It’s Thanksgiving weekend and you’re going to visit your parents on the opposite coast. You get to the airport, and you have two options: do I check myself in at one of the kiosks, or go to the agent behind the desk over there? Odds are, you choose to help yourself.
These days, so do the majority of customers and users. As we’ve gotten further and further from the brick and mortar storefront expectation, we’ve begun to expect a very different kind of assistance: an almost invisible one. Customers expect to be provided with the tools do it themselves. Whether it’s at the airport, on our computers, or on our phones, we’re living in the “I’ll just do it myself” era.
Take a look, for instance, at what’s happening with IT. Once a large and vital component of every organization, as the average technology user has become more and more adept at using, and even fixing their own devices, we’ve seen the fall of the IT empire. Rather than existing as its own siloed department, technology is now incorporated into all parts of an organization. It’s the age of the millennial, and the future workforce is equipped to self-implement technology anywhere and everywhere they need it.
For mobile, providing self-sufficiency consists largely of having an excellent in-app FAQ section. The three most important aspects of mobile FAQ sections consist of:
All About Being Native
The content is cached onto the device, rather than downloaded from the web. When users are in-app, they’re not going to want to leave whatever they’re doing to view the FAQ section. Imagine how ludicrous it would be if you were on the web, and had to call to hear the FAQs. Keep them in-app and easy to find.
Make It Searchable
A search that auto-loads, as the user types, with relevant results. We’re in the Google age; customers want their needs anticipated, or perhaps they don’t even know yet what they’re looking for. Having a search that auto-loads based on the information they’ve given you so far (i.e. as you type “what cards…” the search function will automatically offer up “what credit cards can I use for checkout.”). This level of intelligence is a veritable secret weapon to keeping your customers satisfied.
Analytics Are your Best Friend
Establish metrics and feedback loops to make your FAQ section a living, breathing entity, that changes along with its readers. Say, for example, that 350 users have opened the “How do I change my payment method?” article in your FAQ, but 270 still contacted customer support after clicking on that article. By looking at these performance metrics (which FAQs lead to tickets, which lead to good ratings) alongside user data (like what device they’re using, what battery level they’re at, etc), your support and development teams can find patterns, and improve on FAQs and app updates.
The importance of a native, easily searchable FAQ goes beyond revenue; it is a crucial aspect of mobile customer service– an entity that can make or break your app, or even your company. Just ask FollowAnalytics’ CEO Samir Addamine: “Customer service is the primary purpose of brands’ mobile presence, especially in banking, insurance, retail, ecommerce, travel, hospitality, and automotive.” In a recent survey the company performed with small app businesses, 38% reported that their primary purpose was improving customer service. Less than a quarter said the purpose of app creation was increasing revenue. A system that allows users to help themselves as efficiently as possible should be the centerpiece of your customer service strategy.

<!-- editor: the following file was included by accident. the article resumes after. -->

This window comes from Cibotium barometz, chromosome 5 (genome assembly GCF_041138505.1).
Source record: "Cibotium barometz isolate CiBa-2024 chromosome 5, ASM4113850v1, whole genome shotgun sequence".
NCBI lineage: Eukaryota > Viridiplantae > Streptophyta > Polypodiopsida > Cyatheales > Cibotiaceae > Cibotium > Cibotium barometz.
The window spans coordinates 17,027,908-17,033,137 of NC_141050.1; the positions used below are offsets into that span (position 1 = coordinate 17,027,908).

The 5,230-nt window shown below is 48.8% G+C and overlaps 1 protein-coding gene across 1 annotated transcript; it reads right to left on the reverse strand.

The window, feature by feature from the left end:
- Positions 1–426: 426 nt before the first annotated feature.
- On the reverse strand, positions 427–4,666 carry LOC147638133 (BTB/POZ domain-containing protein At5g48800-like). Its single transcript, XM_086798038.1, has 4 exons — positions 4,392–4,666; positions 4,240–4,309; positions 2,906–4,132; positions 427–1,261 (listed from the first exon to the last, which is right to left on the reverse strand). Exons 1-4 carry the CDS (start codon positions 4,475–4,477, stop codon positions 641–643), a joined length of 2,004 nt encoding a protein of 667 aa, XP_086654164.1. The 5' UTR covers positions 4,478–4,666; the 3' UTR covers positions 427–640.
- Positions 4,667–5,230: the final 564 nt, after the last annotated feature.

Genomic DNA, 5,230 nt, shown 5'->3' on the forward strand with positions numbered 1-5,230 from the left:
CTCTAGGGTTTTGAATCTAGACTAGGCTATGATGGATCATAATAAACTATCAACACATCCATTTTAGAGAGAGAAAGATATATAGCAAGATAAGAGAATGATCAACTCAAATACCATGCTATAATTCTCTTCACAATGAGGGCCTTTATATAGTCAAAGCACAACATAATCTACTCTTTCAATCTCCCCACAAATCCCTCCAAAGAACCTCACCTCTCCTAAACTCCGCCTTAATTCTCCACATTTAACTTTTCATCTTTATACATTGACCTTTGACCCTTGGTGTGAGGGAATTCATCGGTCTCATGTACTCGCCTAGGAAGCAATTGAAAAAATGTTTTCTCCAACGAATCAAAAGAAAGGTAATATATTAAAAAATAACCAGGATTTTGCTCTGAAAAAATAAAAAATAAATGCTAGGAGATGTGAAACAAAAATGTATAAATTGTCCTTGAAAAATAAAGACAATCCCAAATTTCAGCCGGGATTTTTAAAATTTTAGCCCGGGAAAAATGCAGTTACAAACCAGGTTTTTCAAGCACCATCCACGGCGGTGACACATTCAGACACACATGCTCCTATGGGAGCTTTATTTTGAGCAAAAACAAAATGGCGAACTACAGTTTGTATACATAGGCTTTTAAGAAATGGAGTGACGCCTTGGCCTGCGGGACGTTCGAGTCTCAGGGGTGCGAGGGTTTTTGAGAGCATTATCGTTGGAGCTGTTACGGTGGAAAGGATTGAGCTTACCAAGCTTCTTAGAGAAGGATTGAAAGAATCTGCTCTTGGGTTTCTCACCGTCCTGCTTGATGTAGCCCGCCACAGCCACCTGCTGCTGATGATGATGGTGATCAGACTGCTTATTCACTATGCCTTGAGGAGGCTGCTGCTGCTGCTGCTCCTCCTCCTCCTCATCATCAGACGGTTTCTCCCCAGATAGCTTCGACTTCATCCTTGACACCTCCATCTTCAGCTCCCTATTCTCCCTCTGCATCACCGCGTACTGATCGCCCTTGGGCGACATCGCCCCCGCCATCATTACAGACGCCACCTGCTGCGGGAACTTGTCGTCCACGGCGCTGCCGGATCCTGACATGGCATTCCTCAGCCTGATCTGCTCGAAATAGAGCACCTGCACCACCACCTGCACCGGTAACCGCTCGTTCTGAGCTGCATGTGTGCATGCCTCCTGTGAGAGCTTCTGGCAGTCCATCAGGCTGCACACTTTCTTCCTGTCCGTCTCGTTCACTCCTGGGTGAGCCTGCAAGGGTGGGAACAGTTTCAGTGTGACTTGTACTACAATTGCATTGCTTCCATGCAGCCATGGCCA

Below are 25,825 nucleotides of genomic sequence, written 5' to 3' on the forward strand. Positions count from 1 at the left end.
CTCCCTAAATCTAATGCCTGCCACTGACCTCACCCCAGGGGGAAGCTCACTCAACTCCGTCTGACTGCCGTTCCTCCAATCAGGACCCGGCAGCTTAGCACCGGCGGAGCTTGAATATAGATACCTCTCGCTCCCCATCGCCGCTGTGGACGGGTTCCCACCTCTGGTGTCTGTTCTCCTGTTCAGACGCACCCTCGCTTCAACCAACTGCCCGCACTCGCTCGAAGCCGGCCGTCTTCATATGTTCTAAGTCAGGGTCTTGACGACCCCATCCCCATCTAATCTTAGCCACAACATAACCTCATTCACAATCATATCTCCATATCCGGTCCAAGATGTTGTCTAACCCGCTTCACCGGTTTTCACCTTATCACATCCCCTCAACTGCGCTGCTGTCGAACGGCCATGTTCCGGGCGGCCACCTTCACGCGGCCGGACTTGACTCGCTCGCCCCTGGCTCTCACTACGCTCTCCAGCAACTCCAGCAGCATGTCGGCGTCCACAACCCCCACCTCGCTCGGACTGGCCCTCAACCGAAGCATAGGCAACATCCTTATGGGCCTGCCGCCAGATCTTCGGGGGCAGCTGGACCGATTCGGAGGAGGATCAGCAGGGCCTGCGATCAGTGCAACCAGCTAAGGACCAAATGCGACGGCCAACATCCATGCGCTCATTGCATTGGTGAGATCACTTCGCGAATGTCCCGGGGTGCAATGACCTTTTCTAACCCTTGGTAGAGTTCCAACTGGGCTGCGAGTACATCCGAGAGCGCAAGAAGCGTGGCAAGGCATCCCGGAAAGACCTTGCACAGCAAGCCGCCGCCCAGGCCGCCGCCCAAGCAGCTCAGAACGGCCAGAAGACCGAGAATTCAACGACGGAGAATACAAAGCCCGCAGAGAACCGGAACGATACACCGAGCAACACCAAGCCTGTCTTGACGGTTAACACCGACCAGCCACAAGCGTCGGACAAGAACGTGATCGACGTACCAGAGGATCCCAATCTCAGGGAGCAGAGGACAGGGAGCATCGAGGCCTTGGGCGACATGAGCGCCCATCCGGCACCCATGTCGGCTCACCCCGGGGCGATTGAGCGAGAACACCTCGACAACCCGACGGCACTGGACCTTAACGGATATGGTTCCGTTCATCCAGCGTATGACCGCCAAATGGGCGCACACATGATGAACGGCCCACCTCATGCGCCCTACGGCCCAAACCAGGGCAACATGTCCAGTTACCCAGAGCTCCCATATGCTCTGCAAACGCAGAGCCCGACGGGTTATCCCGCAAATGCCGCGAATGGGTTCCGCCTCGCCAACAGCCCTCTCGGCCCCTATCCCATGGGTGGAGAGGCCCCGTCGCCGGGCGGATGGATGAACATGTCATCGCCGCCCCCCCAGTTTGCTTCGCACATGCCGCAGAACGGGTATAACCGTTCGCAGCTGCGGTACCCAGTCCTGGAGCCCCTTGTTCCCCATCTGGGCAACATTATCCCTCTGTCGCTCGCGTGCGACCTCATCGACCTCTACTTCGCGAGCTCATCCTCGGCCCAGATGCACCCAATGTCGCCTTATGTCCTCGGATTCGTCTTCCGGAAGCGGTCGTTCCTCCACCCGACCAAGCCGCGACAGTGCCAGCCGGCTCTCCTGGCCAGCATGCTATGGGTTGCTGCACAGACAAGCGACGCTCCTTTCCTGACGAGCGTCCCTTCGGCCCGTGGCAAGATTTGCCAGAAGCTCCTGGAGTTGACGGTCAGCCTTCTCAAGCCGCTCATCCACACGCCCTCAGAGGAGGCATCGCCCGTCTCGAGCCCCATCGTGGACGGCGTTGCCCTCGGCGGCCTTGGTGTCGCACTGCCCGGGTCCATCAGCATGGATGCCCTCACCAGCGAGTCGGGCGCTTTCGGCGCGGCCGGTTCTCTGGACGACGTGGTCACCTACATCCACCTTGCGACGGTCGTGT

Think back to the airport: are you more likely to remember a flight that went smoothly, or that time when check-in took an hour, you barely made the flight, and the airline lost your luggage? Users are way more likely to remember a negative experience than a positive one.
The New York Times actually ran an article on this phenomenon several years ago: “Praise is Fleeting, but Brickbats We Recall,” or in other words, “You are more upset about losing $50 than you are happy about gaining $50.” What they also found: bad events take more time to wear off than good ones…a foreboding fact for new apps. Providing an in-app, searchable FAQ is the mobile version of that flight kiosk. Even if the app crashes, or the user has a similarly jarring, negative experience, if they can immediately find the answer to their question they’ll be far more likely to come back/remain in the app.
The result of a great native FAQ is a win-win all around: the user is better equipped to answer their own questions, which leads to a reduction of tickets for agents to deal with, and ultimately allows the user to spend more time in the app rather than dealing with customer support.
Mobile is an inherently solitary medium. If we wanted to chat with a support agent, we wouldn’t be using an app. Being true to the medium is of the utmost importance when creating customer care, otherwise you’re forcing the user to engage in an interaction that they clearly aren’t desiring. Keeping the customer in the app as they ask questions and resolve issues is of paramount importance when it comes to their satisfaction, and your user retention.
Want to learn more?
- Additional Solution Information: Helpshift for Mobile Support
- Blog Post: 6 Reasons the Travel Industry Needs a Cohesive In-App Customer Service Plan